NOT CURRENT YEAR
Umicore has a large production/use of hazardous chemicals and data tells us that it is producing 30 highly hazardous chemicals, which is an increase compared to last year. The company does not, however, produce/use any persistent chemicals – at least not according to the publicly available production data from the EU and the US. The relatively large production/use of very problematic chemicals is a big reason behind Umicore’s poor score in this category (2 points) and also in the ranking as a whole. In the other categories Umicore places itself very much in the middle. It does not really excel in any category, but it is not among the worst either. When it comes to circular economy the company is lacking a clear circular strategy with measurable targets.
Opportunities for improvement
- Umicore should reduce its hazardous portfolio, which currently consists of 30 banned, severely restricted or SIN-listed substances. Chemical pollution has a harmful impact on human health and the environment, and poses a growing threat. Two million people died due to exposure to hazardous chemicals in 2019, compared to 1.56 million in 2016, according to the World Health Organization (WHO). Hazardous chemicals are also key drivers of biodiversity loss, putting entire ecosystems in jeopardy. A good place to start the reduction would be the six PIC substances that Umicore still offers. PIC, short for Prior Informed Consent, is one of the key provisions of the Rotterdam Convention, allowing the export of – often domestically restricted – hazardous chemicals to poorer countries with weaker chemical legislation, as long as the receiving country signs a consent that it understands what it is accepting and has a plan for how to handle it.
- It is surprising that a company with a sustainable approach in the recycling sector fails to inform about its chemical management processes. Recycling metals and batteries involves handling highly hazardous chemicals. Umicore should make it a priority to communicate about how the company works to screen and minimize
- Umicore regards itself as a circular frontrunner, being in the recycling business and applying a closed loop. Still, we miss a clear circular strategy, with relevant KPIs and SMART targets, to be able to follow the progress of the company.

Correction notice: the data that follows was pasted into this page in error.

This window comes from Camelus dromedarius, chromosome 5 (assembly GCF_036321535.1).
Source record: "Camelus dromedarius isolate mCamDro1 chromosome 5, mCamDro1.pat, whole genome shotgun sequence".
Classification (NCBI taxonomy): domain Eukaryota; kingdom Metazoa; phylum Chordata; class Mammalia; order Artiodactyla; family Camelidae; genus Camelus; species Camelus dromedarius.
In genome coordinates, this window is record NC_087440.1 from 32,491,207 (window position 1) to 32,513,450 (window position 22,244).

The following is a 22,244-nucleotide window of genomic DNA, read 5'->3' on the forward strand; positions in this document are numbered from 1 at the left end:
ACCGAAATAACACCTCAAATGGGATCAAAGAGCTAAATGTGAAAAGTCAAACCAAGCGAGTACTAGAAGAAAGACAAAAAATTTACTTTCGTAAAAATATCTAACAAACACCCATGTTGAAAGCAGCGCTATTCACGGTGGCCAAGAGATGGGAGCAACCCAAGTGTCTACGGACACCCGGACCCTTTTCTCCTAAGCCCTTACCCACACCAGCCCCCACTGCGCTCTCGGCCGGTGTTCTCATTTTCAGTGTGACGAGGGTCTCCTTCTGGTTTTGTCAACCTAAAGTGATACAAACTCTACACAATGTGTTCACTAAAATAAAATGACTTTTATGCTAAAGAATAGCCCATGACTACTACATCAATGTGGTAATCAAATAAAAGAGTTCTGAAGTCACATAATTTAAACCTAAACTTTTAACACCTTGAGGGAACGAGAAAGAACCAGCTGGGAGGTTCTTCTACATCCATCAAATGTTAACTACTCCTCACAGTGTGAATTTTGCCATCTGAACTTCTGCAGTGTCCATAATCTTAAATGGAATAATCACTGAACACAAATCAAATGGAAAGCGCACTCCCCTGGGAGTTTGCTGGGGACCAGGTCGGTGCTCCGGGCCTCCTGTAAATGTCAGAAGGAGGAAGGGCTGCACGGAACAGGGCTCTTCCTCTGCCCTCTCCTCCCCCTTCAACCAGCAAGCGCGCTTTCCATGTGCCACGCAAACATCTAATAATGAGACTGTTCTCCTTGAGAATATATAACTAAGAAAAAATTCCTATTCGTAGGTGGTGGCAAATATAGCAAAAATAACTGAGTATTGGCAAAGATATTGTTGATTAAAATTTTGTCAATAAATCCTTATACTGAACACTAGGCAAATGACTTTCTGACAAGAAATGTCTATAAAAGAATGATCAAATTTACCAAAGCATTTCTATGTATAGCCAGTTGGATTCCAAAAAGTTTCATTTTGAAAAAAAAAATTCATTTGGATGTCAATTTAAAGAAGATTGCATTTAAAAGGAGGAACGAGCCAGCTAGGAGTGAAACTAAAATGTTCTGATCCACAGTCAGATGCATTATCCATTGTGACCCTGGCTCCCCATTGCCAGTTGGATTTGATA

Umicore produces/uses 30 highly hazardous substances – 27 SIN List chemicals, 6 PICs, and 2 HHPs – 11 of which are included on the EU’s REACH Candidate List. 3 of these highly hazardous substances are either banned or severely restricted, with set dates when production needs to cease (3 Authorisation List substances, and no POPs). The company produces no persistent chemicals.
Please note that there is no available data for the 44 percent of the company’s production that takes place outside of the EU and US. Lower EU/US production means higher uncertainty with regard to the total production of hazardous chemicals, which will have a negative impact on the company’s score in this category.
Umicore has a method in place to screen and assess the sustainability of its products, but does not include the intrinsic hazards of ingredients in the screening process. Neither does it exclude substances with toxic properties from its new products. Umicore does not actively market safer alternatives on its own website, neither on ChemSec Marketplace. The company has at least one true circular product, process or innovation. Umicore uses biobased resources without occupying extra land or competing with food production. It sources and treats recycled materials in a sustainable way, which is one of the key elements of a circular economy. Umicore is not actively reducing the hazardous waste it generates.
The Belgian company does not produce only sustainable products, and it does not have a timed phase-out strategy for hazardous substances that go beyond regulatory compliance. It does not share chemical safety information on its website, but it is following a credible code of conduct standard. Umicore responded to ChemSec’s attempts to communicate around its ChemScore ranking, but it does not share any information about what kind of chemicals it produces in regions with low regulatory demands for transparency (e.g. Asia). Umicore does not have a circular economy program in place, and it is lacking objective and measurable circular economy targets.
Umicore’s flagship facility in Antwerp has been a source of concern due to widespread contamination in the region, which has led to health problems for its residents. A report in 2020 showed high levels of led in the blood of children living close to the facility. A study released by Public Health France in 2018 also showed high body burden of arsenic and cadmium among the population around Umicore’s five former mining sites as compared to the general population. The last couple of years have also included several fires and explosions at the company’s facilities, of which one has resulted in the death of one person.Download Controversies Umicore (PDF, 113 KB)